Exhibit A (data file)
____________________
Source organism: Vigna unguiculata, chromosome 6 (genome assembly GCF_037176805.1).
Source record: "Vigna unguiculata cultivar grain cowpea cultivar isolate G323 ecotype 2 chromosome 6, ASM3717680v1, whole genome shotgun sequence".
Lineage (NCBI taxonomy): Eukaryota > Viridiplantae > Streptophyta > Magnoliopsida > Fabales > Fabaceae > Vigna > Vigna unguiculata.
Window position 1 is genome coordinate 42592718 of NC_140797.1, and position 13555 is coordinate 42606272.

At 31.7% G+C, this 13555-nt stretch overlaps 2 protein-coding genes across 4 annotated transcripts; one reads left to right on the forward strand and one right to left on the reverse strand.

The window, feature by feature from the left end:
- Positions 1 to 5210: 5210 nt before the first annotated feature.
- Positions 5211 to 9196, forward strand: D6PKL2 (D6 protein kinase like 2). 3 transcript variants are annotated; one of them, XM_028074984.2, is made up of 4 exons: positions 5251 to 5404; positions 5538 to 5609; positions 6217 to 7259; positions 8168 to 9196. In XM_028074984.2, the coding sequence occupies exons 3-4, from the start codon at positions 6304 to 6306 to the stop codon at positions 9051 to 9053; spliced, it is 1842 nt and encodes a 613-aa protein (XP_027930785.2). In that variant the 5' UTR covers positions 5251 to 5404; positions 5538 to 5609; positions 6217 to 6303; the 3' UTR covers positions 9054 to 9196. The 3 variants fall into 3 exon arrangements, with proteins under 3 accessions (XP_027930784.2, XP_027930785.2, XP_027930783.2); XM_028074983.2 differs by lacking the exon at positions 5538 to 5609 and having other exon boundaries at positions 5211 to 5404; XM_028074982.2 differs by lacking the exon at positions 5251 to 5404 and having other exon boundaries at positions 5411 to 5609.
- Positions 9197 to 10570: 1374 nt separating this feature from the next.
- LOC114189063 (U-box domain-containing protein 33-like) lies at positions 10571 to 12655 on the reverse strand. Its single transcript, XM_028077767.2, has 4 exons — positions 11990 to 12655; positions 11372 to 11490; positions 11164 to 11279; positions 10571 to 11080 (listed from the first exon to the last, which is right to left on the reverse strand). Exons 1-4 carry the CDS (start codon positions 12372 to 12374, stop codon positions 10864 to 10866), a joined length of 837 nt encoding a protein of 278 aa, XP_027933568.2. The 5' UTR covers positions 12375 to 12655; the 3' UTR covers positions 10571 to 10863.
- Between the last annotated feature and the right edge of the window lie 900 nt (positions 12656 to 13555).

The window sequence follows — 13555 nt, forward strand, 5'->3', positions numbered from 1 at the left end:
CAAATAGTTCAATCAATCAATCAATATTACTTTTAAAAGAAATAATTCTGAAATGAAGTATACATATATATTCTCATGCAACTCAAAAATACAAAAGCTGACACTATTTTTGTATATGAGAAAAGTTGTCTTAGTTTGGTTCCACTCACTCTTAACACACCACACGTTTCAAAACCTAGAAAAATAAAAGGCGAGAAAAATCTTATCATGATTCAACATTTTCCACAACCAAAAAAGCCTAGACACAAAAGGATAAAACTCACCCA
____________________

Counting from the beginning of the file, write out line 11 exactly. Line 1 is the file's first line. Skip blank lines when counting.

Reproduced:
- Between the last annotated feature and the right edge of the window lie 900 nt (positions 12656 to 13555).